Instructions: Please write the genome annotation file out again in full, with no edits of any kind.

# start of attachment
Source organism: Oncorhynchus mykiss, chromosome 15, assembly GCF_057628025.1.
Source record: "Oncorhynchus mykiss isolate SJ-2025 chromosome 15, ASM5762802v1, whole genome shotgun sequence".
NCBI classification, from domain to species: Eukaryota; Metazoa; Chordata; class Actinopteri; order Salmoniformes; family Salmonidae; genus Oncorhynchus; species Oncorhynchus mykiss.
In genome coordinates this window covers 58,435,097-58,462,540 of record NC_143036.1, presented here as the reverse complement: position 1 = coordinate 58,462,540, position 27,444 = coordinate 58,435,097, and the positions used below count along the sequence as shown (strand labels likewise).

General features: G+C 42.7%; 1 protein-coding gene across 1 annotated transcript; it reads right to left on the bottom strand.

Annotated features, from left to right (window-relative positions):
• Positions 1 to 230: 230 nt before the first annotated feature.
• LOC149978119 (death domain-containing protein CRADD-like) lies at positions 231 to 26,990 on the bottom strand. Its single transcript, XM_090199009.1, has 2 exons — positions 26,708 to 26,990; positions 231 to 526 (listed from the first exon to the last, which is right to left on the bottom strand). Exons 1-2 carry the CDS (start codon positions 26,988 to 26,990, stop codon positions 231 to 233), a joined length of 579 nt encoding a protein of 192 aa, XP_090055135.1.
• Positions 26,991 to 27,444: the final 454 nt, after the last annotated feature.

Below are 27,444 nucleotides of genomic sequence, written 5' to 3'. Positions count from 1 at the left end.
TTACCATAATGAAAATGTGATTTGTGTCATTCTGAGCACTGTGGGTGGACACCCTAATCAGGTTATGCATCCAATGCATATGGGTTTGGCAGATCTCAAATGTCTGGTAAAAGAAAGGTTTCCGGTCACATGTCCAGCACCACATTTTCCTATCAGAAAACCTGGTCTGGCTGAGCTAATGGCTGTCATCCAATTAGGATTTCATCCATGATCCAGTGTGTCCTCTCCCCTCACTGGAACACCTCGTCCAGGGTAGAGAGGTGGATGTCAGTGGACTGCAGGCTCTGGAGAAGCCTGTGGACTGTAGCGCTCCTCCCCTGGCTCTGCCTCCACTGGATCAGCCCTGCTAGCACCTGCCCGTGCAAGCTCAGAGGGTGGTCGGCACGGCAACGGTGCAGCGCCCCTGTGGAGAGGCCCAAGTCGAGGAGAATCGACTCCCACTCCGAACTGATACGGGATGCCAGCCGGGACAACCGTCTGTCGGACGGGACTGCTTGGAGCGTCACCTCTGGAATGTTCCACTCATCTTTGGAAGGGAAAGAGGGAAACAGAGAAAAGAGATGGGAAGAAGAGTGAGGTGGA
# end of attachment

Source organism: Oncorhynchus mykiss, chromosome 15, assembly GCF_057628025.1.
Source record: "Oncorhynchus mykiss isolate SJ-2025 chromosome 15, ASM5762802v1, whole genome shotgun sequence".
NCBI classification, from domain to species: Eukaryota; Metazoa; Chordata; class Actinopteri; order Salmoniformes; family Salmonidae; genus Oncorhynchus; species Oncorhynchus mykiss.
In genome coordinates this window covers 58,435,097-58,462,540 of record NC_143036.1, presented here as the reverse complement: position 1 = coordinate 58,462,540, position 27,444 = coordinate 58,435,097, and the positions used below count along the sequence as shown (strand labels likewise).

General features: G+C 42.7%; 1 protein-coding gene across 1 annotated transcript; it reads right to left on the bottom strand.

Annotated features, from left to right (window-relative positions):
• Positions 1 to 230: 230 nt before the first annotated feature.
• LOC149978119 (death domain-containing protein CRADD-like) lies at positions 231 to 26,990 on the bottom strand. Its single transcript, XM_090199009.1, has 2 exons — positions 26,708 to 26,990; positions 231 to 526 (listed from the first exon to the last, which is right to left on the bottom strand). Exons 1-2 carry the CDS (start codon positions 26,988 to 26,990, stop codon positions 231 to 233), a joined length of 579 nt encoding a protein of 192 aa, XP_090055135.1.
• Positions 26,991 to 27,444: the final 454 nt, after the last annotated feature.

Below are 27,444 nucleotides of genomic sequence, written 5' to 3'. Positions count from 1 at the left end.
TTACCATAATGAAAATGTGATTTGTGTCATTCTGAGCACTGTGGGTGGACACCCTAATCAGGTTATGCATCCAATGCATATGGGTTTGGCAGATCTCAAATGTCTGGTAAAAGAAAGGTTTCCGGTCACATGTCCAGCACCACATTTTCCTATCAGAAAACCTGGTCTGGCTGAGCTAATGGCTGTCATCCAATTAGGATTTCATCCATGATCCAGTGTGTCCTCTCCCCTCACTGGAACACCTCGTCCAGGGTAGAGAGGTGGATGTCAGTGGACTGCAGGCTCTGGAGAAGCCTGTGGACTGTAGCGCTCCTCCCCTGGCTCTGCCTCCACTGGATCAGCCCTGCTAGCACCTGCCCGTGCAAGCTCAGAGGGTGGTCGGCACGGCAACGGTGCAGCGCCCCTGTGGAGAGGCCCAAGTCGAGGAGAATCGACTCCCACTCCGAACTGATACGGGATGCCAGCCGGGACAACCGTCTGTCGGACGGGACTGCTTGGAGCGTCACCTCTGGAATGTTCCACTCATCTTTGGAAGGGAAAGAGGGAAACAGAGAAAAGAGATGGGAAGAAGAGTGAGGTGGA